Zahra Nemati: IPC award will inspire women with disabilities in Iran and globally
The Paralympic Champion and an advocate for women and disability rights won the IPC's '2021 International Women’s Day Recognition' in the Next Generation category09 Mar 2021
Iran's Zahra Nemati competed at both the Paralympic and Olympics in Rio
ⒸMatthias Hangst/Getty Images
By Priyanka Sharma, Asian Paralympic Committee | For the IPC
It is the ‘never give up’ attitude that has always elevated Iran’s Zahra Nemati to newer heights, including her latest accolade as the International Paralympic Commitee’s 2021 International Women’s Day Recognition winner in the Next Generation category.
From becoming the first ever Iranian Paralympic or Olympic gold medallist in 2012 to speaking up globally on women and disability rights, Nemati has paved the path for the coming generation of women leaders.
“I am very happy as I represent the Iranian women,” the Para archer said. “It’s an honour for me to win the award but it comes with huge responsibility. This IPC award will inspire women with disabilities in Iran and globally.
“The most important thing is you need to have a goal and you should dream to achieve it,” she continued. “Achieving your goals is what will give you happiness in your life.”
A trailblazer, role model and a back-to-back Paralympic gold medallist, Nemati has never looked back ever since a car accident in 2004 injured her spinal-cord.
Prior to the life-changing incident, Nemati was a black belt in taekwondo. Since then, she has channeled her athletic passion to Para archery, where she has risen to become a Paralympic and world champion. She is also the first United Nation’s Sustainable Development Goals (SDGs) Ambassador of Global Understanding. She made it into the history books by competing at both the Olympic and Paralympic Games at Rio 2016, becoming the first Iranian athlete and first Asian woman to do so.
The 35-year-old from Kerman does not see her high profile as a job: “It’s not a responsibility. I am thinking that there is a goal and I want to achieve it to inspire and motivate other women with disability, to show them the way. I want to guide them; be a light for them. I want to set examples for others; for the women in Iran and globally.”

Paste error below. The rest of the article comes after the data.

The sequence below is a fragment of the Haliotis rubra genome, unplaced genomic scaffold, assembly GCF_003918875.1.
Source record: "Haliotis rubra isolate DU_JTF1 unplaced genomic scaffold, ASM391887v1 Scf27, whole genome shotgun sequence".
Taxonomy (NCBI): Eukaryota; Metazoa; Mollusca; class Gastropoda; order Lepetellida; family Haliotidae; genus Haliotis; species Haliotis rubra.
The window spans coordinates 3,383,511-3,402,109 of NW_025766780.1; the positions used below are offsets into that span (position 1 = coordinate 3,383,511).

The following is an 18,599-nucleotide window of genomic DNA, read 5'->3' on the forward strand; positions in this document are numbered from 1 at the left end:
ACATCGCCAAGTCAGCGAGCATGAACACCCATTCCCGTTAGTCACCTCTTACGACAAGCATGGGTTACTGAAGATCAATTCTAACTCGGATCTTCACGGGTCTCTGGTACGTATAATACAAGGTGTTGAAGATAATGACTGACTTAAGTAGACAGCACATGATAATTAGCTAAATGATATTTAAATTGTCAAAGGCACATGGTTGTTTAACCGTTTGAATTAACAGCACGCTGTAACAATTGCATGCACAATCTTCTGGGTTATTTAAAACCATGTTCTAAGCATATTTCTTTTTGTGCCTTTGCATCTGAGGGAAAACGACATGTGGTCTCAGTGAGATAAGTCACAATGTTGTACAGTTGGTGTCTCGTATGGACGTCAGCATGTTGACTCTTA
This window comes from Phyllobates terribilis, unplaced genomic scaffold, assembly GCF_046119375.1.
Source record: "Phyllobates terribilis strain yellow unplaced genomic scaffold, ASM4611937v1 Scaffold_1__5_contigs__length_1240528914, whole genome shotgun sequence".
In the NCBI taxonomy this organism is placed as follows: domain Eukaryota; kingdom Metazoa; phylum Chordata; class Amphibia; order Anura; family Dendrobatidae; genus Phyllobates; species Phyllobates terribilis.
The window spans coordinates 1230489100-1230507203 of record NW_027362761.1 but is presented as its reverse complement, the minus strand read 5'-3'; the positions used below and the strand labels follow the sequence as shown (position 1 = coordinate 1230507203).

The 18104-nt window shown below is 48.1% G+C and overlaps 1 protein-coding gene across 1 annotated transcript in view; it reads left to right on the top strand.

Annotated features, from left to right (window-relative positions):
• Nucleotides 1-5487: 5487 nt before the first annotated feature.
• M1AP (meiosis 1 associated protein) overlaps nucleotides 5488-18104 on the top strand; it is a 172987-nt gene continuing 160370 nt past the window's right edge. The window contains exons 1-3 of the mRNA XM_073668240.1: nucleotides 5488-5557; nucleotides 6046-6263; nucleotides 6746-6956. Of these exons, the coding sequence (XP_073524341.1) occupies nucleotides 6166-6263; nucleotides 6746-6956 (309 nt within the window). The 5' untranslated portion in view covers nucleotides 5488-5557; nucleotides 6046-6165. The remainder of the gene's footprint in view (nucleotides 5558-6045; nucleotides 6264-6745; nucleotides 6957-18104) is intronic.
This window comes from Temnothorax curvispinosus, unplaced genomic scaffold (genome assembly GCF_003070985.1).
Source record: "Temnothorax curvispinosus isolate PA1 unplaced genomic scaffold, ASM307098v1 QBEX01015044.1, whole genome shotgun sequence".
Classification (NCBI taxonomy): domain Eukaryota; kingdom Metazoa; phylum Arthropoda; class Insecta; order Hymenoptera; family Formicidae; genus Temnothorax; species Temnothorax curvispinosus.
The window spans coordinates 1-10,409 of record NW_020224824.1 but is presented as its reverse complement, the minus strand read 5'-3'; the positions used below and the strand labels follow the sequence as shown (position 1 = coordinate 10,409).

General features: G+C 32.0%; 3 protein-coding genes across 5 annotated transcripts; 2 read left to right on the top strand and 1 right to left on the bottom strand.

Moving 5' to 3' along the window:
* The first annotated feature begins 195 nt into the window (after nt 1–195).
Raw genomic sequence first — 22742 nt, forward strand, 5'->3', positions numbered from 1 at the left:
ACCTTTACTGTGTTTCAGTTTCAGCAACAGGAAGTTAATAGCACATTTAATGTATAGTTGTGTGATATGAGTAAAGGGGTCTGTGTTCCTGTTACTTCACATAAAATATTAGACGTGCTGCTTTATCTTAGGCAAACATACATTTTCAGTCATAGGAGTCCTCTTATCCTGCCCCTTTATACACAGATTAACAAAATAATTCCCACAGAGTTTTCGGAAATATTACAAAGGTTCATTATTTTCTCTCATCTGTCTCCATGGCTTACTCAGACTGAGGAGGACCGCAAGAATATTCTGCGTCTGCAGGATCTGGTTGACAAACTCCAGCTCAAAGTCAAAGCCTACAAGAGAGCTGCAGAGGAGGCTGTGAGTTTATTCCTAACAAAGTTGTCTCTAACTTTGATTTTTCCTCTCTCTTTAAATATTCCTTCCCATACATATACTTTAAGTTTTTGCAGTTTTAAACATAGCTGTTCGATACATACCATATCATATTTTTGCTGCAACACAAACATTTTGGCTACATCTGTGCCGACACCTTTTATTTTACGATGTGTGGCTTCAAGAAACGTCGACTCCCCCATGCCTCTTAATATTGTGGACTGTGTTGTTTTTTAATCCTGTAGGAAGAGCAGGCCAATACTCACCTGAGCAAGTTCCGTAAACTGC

CHANGE BEGAN WITH PARA ARCHERY
Two years after the accident, Nemati, a university student then, took up archery and needed just six months to compete in her first National Championships, where she finished third among able-bodied competitors. She went on to win an individual bronze and team silver and bronze medals in Asian competitions during that period. In her very first Para archery appearance at the 2010 Czech Republic Championships, Nemati broke the world record while winning a number of medals in individual and team events.
“I found Para archery very interesting and attractive at the first instance,” the Iranian explained. “I like the challenges the sport unfolds; the challenges by the sport itself and by my opponents. Besides, it has brought to me a lot of honour and achievements in my life. So, Para archery is special to me.
“In fact, after the accident, my life changed completely – from one life to a very new one. And now I have a new characteristic, new personality. I can’t say there are no problems, but with adaptations, I am living with it.
“And Para archery gave a new meaning to my life. I was able to compete with abled-bodied athletes and at the Olympics. Thus, I would like to once again state that sport is one of the strongest tools to overcome disability.”
Nemati is eyeing a third straight Paralympic title at this summer’s Games but she is well aware that the task on hand is not straightforward. At the recently concluded Fazza Para Archery World Ranking Tournament Dubai 2021, she lost out in the final to Turkey’s Yagmur Sengul.
“After the London 2012 gold, it was very difficult to win again,” Nemati admitted. “Repeating the achievement [Rio 2016] was very difficult and I worked very hard for it. It was a very interesting challenge and I want to continue repeating my achievements in Tokyo 2020 and further.”
In fact, Nemati has not seen her family in Kemran for nine months due to her training camp in Tehran and the COVID-19 pandemic.
“I am undergoing different types of training - technical and physical fitness - every day. Even this competition (Fazza Tournament) was part of our training as due to this pandemic, there was no competition. It was great to be in the field to test my strength and work on my weakness.
“To have the champion thought and champion personality is what I always strive for,” she continued. “My strength is my strong mind.”